Weaste Cemetery

Biographies of people buried between 1870 & 79

George Tudor Hall aka George Foottit (1838 - 1875)

 George Tudor Hall aka George Foottit was a circus clown who became a Victorian circus proprietor. Initially the circus travelled all over England and eventually he had a static circus in Peter Street, Manchester. His son, also known as George Tudor Hall jnr aka George Foottit (1864 – 1921) became a famous circus clown in Paris.

George was born in 1838 or 1835. (He died in 1875 and his gravestone records "in his 37th year," but the burial record says aged 40). It has not been possible to confirm the identity of his parents. However, he married Sarah Crocket in 1858 at St George's Church, Southwark, London. In 1864, their son George jnr was born in Manchester.

It was reported that he had "performed at Drury Lane Theatre in London as the clown Funny Foottit – a classic stage clown in the manner of Joseph Grimaldi." In 1867 he became partners with the equestrians Anthony Powell and Alfred Clarke and launched "Powell, Foottit and Clarke's Great Allied Circus." The Era news of 10th October  1869 reported, "Messrs Powell and Foottit's Circus visited Windsor on Wednesday 29th September and gained a crowded house at the evening entertainment." And the Cambridge Press of 6th November 1869 reported, "Messrs Clark and Foottit's Circus visited Cambridge on Monday and Tuesday evenings and met with a considerable amount of patronage as the superior character of the entertainments warranted." However George was becoming an alcoholic and the London Gazette records a dissolution of the partnership on 6th July 1871. He managed to retrieve his part of the investment in terms of horses and equipment and set up Foottit's Allied Circus. (Powell and Clarke continued with their partnership and travelled around Ireland).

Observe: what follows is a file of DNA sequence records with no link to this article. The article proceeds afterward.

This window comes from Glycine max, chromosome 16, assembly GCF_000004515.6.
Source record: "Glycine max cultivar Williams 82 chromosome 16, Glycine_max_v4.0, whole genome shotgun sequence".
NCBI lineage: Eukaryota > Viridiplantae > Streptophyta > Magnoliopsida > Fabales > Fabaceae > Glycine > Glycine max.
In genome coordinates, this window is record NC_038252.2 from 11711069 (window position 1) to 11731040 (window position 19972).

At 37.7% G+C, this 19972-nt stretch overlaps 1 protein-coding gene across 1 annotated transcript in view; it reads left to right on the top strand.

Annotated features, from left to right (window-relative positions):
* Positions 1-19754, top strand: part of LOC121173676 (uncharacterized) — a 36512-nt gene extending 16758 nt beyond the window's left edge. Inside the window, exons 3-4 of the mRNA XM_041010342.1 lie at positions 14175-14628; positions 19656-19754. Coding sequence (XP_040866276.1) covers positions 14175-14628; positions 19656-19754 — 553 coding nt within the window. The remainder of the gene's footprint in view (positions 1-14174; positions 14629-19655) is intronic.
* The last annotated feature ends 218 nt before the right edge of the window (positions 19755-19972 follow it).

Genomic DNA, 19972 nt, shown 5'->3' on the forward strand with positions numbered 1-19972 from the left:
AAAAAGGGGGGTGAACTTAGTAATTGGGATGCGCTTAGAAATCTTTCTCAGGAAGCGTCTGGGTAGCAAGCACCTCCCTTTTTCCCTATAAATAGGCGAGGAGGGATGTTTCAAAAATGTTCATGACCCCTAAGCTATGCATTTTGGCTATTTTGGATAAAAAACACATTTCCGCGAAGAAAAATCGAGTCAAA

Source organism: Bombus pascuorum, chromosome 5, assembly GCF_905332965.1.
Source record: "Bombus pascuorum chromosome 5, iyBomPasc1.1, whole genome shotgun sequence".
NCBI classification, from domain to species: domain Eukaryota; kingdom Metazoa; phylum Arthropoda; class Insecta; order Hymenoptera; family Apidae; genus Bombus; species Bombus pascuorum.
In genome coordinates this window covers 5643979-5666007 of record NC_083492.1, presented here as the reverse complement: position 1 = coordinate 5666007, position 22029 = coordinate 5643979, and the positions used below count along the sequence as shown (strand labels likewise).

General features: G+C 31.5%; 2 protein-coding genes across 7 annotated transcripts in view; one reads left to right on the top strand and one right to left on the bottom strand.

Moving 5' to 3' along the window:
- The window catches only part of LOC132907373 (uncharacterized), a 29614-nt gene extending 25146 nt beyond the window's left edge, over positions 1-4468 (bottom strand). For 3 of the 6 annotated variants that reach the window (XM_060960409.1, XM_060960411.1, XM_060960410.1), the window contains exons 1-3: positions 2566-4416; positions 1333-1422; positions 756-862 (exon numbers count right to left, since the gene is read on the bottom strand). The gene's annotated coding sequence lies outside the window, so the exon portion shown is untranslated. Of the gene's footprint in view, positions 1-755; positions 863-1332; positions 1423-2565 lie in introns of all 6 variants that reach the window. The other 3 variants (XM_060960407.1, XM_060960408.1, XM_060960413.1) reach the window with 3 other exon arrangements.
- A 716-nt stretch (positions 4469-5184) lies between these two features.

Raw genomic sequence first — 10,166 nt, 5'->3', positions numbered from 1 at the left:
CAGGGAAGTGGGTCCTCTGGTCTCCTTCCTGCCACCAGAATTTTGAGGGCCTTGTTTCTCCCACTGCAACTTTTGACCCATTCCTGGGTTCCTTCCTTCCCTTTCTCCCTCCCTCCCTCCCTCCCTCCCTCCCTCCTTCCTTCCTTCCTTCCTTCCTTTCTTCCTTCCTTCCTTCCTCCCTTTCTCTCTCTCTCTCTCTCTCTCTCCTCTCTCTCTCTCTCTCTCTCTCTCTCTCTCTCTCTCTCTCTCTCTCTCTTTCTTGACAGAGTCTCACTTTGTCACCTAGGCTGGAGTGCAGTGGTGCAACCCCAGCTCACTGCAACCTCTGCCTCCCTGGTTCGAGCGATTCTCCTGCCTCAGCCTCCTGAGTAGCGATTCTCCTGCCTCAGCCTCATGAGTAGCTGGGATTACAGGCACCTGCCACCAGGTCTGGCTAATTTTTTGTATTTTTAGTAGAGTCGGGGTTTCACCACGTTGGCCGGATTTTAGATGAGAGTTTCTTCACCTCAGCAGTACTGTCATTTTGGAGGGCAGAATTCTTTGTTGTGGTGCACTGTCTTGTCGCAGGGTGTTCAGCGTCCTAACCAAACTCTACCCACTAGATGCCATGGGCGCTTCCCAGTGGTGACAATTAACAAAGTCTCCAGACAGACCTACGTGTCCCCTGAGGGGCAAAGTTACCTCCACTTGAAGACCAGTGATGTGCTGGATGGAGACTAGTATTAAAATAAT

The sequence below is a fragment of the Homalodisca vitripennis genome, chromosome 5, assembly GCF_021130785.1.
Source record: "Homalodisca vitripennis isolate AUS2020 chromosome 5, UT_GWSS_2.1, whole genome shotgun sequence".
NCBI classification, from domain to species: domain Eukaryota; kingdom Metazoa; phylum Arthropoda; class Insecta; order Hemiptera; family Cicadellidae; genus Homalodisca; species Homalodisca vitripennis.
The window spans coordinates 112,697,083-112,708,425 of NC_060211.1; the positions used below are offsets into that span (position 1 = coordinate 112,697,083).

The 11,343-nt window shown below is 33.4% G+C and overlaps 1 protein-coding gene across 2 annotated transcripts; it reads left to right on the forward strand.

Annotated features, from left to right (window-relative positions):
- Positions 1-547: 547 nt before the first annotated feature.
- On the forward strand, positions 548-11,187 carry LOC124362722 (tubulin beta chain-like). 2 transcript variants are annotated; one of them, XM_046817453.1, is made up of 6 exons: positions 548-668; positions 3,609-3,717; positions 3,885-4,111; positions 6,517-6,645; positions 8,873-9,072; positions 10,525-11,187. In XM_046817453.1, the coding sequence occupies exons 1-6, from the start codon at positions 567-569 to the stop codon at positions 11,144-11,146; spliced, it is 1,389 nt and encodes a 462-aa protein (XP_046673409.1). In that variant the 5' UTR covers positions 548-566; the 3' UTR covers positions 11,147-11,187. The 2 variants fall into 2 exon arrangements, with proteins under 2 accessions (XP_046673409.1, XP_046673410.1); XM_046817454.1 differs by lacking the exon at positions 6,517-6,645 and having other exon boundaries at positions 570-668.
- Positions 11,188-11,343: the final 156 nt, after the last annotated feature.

The Liverpool Daily Post of 22nd April 1872 reported, "Foottit's Circus – Dr Mehay, the Hungarian illusionist, commenced a short engagement at Foottit's Circus on Saturday evening. A number of tricks and illusions were gone through with marvellous dexterity, and the entertainment was altogether of a highly interesting and diverting character. The only drawback to the success was the imperfect English of Dr Mehay, who had some difficulty making himself understood by the audience." The Era of 27th October 1872 reported Foottit's Circus at Castleford, Yorkshire: "During the evening  performance on Monday, a number of the seats gave way and precipitated a number of the spectators to the ground. After the accident a mob made a rush to the ring and began to destroy the property." In July 1873 the Circus was in Southampton giving two performances on both Friday and Saturday, and in June 1874 it was in Newcastle-upon-Tyne, giving equestrian performances to large audiences.

On 2nd December 1874, an advert in Manchester Guardian proclaimed "Foottit's Great Circus," now based at Peter Street Manchester, performing every evening at 7 pm and Wednesdays and Saturdays at 2 pm and 7 pm, with a change of programme each evening. But on 2nd May 1875 the Era reported, "Mr George Foottit, Circus Proprietor departed this life on Wednesday 28th April at midnight, surrounded by his wife and children at his residence 14 Charles Street, Manchester." He died of liver cirrhosis and was buried at Weaste Cemetery on 3rd May, aged 36 (or was it 40 years)!